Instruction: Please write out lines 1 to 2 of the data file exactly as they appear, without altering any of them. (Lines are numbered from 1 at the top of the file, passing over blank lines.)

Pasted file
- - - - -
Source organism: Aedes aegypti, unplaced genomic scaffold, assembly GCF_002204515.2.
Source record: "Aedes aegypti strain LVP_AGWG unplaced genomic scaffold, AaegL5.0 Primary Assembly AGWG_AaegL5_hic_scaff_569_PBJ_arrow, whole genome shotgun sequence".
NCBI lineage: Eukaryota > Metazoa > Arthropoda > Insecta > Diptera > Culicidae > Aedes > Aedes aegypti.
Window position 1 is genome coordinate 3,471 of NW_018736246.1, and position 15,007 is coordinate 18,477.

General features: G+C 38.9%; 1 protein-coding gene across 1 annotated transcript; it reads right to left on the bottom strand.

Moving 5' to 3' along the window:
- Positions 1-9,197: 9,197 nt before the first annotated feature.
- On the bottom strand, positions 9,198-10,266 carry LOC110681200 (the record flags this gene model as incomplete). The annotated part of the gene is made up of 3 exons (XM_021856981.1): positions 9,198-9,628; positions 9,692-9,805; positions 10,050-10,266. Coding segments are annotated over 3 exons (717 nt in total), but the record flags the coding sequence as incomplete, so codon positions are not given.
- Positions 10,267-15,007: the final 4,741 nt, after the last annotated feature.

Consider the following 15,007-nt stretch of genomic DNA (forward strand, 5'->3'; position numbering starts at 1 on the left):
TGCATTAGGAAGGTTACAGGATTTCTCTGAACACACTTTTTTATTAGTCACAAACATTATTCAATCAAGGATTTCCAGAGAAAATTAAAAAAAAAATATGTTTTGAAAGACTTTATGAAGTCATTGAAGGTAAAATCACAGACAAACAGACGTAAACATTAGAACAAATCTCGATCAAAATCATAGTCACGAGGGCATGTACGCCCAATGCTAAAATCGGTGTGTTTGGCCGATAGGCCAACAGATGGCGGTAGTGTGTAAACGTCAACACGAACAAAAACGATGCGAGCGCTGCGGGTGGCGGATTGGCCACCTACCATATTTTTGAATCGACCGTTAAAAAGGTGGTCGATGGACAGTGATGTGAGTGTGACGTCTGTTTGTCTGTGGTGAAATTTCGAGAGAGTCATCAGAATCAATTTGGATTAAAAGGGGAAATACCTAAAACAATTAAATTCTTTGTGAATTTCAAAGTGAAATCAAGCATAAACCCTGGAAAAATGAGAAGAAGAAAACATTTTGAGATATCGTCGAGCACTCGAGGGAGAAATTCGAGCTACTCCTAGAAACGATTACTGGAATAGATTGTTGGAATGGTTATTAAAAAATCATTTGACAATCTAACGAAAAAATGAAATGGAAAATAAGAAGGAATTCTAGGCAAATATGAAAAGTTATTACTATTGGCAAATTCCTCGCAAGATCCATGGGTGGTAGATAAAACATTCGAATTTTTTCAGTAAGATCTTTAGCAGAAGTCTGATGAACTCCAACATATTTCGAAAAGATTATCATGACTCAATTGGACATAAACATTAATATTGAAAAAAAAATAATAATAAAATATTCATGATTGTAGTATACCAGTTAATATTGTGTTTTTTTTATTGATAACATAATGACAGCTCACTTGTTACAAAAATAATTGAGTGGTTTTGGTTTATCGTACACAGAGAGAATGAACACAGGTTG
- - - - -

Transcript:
Source organism: Aedes aegypti, unplaced genomic scaffold, assembly GCF_002204515.2.
Source record: "Aedes aegypti strain LVP_AGWG unplaced genomic scaffold, AaegL5.0 Primary Assembly AGWG_AaegL5_hic_scaff_569_PBJ_arrow, whole genome shotgun sequence".